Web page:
25 Oct 2015

The Dominic Cummings Grand Design

Dominic Cummings' idea of a second referendum has got the attention of the media via a piece in yesterday's Telegraph and a piece today in the Sunday Times.

Instead of it being about getting voters to approve the post-Brexit treaty that would need to be agreed between the newly independent UK and the EU (which would be sensible) the Cummings Grand Design makes a second referendum about getting approval for a new deal for associate member status, which would see Britain, instead of permanently leaving the EU, assuming associate member status that keeps us in a reformed EU. This is the outcome Business for Britain and Matthew Elliott have always pushed for.

We are asked to believe that, with the exception of a couple of Business for Britain supporters who have jumped ship, all of them have changed that position over the summer and back Vote Leave in wanting British voters to vote to leave the EU. How likely is that, especially as David Cameron is supposedly still talking to the rest of the EU to get that new deal? As conversions go, that puts Saul's on the road to Damascus in the lower leagues.

The fact that:
  • Vote Leave's website has a strictly limited focus on voting to leave and makes no mention of actually leaving the EU, instead saying 'Whatever the politicians claim, the best thing to do is to vote 'leave' and force the politicians to start negotiating'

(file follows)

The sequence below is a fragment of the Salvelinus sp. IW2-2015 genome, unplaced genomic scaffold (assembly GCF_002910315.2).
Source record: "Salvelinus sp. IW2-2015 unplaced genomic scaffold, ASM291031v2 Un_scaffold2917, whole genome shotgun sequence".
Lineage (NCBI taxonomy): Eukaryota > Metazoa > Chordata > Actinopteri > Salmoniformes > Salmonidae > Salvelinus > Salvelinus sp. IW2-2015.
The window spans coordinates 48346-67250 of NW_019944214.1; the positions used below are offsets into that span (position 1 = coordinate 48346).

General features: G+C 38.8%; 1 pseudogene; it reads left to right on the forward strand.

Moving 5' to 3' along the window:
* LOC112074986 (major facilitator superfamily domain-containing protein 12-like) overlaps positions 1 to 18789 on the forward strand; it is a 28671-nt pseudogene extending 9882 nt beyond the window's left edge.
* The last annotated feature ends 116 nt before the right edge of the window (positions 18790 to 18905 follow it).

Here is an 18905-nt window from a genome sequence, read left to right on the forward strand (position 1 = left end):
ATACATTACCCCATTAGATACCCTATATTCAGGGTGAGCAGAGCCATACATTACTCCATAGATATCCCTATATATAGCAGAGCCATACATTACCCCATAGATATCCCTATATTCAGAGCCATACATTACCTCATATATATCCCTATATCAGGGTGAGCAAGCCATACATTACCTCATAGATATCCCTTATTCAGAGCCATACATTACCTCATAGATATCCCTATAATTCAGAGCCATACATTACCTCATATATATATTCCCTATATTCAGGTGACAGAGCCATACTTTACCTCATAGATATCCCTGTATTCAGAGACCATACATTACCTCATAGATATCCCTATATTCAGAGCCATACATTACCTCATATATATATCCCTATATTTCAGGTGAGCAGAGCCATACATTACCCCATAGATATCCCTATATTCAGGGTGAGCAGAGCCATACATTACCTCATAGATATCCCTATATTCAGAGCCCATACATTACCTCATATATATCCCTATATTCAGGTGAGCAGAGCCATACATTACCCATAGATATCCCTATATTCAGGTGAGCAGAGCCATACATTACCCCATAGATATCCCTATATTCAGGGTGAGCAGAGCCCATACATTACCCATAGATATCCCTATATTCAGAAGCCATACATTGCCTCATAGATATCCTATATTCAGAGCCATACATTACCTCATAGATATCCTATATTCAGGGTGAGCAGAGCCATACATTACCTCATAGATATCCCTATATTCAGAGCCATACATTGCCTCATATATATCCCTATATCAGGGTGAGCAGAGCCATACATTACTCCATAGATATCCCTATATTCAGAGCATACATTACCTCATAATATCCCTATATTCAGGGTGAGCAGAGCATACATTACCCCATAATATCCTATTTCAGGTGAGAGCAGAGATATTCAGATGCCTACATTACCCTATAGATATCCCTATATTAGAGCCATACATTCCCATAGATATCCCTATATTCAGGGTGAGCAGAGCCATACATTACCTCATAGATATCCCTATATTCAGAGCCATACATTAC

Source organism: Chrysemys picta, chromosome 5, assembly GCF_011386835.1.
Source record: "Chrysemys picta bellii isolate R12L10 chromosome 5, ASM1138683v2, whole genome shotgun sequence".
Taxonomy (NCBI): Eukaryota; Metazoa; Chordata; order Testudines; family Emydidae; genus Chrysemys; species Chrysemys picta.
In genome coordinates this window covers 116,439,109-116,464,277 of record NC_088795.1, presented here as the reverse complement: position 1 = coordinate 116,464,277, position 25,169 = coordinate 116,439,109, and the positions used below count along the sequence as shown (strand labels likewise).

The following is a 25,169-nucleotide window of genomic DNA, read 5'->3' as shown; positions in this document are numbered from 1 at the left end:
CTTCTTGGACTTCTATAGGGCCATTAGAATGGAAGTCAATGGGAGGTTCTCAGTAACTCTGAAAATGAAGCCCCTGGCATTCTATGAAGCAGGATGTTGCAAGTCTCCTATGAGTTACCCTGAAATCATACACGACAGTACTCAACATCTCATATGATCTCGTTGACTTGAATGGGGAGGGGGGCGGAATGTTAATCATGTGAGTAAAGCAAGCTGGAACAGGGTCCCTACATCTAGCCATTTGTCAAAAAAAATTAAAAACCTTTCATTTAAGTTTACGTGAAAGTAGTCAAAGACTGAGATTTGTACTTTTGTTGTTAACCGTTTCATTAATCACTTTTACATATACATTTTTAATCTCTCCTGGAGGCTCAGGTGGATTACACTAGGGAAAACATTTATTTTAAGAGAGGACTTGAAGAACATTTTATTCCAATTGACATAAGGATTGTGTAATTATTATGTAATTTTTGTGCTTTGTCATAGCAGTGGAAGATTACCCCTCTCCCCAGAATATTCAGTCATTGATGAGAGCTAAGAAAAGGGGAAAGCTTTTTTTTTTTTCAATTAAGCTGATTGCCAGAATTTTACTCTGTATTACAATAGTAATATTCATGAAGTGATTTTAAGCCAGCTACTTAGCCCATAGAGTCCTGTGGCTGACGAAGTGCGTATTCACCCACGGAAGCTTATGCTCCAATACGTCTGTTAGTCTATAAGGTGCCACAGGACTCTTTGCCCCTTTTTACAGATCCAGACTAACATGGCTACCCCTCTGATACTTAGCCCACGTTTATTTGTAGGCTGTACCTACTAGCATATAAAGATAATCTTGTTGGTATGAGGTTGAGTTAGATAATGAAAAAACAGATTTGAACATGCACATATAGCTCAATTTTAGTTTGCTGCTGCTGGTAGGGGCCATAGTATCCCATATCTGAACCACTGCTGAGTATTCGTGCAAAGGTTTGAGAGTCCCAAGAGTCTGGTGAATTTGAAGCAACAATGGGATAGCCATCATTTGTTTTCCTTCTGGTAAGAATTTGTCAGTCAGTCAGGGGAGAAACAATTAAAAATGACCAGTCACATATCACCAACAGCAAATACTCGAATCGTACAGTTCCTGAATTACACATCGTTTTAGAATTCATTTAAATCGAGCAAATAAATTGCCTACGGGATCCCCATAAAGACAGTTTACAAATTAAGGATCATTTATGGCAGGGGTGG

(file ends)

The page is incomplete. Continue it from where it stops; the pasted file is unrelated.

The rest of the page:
• that Vote Leave has no exit plan for execution in the event of a leave vote
  • that Matthew Elliott has not publicly disowned his June comment that if the government agrees a 'two-tier Europe' he would be 'very much in' and is now being kept out of the public eye to prevent the evident contradictions of his and Vote Leave's positions being scrutinised
  • that supposed leaver Daniel Hannan, has called for associate member status and has more recently said nothing would make him happier than 'for the PM to come back from Brussels with a deal that we could support'
shows that Brexit is not Vote Leave's end game.

Voting to leave at the referendum is just a stage in a process they are following that aims to deliver what the Business for Britain community and Conservative party hierarchy have long wanted. Namely, Britain staying in a reformed EU. If you wanted to leave the EU and be independent you would surely have a plan for how that could be done. Vote Leave doesn't. Go figure.

If this is incorrect why is it that when asked, Dominic Cummings has repeatedly refused to unequivocally state that Vote Leave's position is that Britain must leave the EU permanently?  He has never gone beyond saying the campaign's position is that people should vote to leave. The position even allows him to tell people that he personally supports Brexit, because in the Vote Leave plan matters would not be allowed to rest there.

Cummings has twisted and turned, claimed clarity exists on his website that simply does not, and eventually run away from the questioning on Twitter in the hope it will all go away before people realise the game he is playing.

The Cummings Grand Design seeks to have people vote to Leave, only to get Remain in a 'Reformed EU' after a second referendum, following a negotiation that has paved the way for EU associate member status. This is the so called 'reform' option. It keeps their Business for Britain backers on side.

If this isn't correct here is the challenge to Cummings... state today, clearly and unequivocally, that Vote Leave's position is that Britain must leave the EU for good. State that the only deal that should be sought is the one that establishes the new relationship between the EU and newly non-EU, non-associate member, independent Britain, where Britain stays out of the EU permanently.

How hard can that be?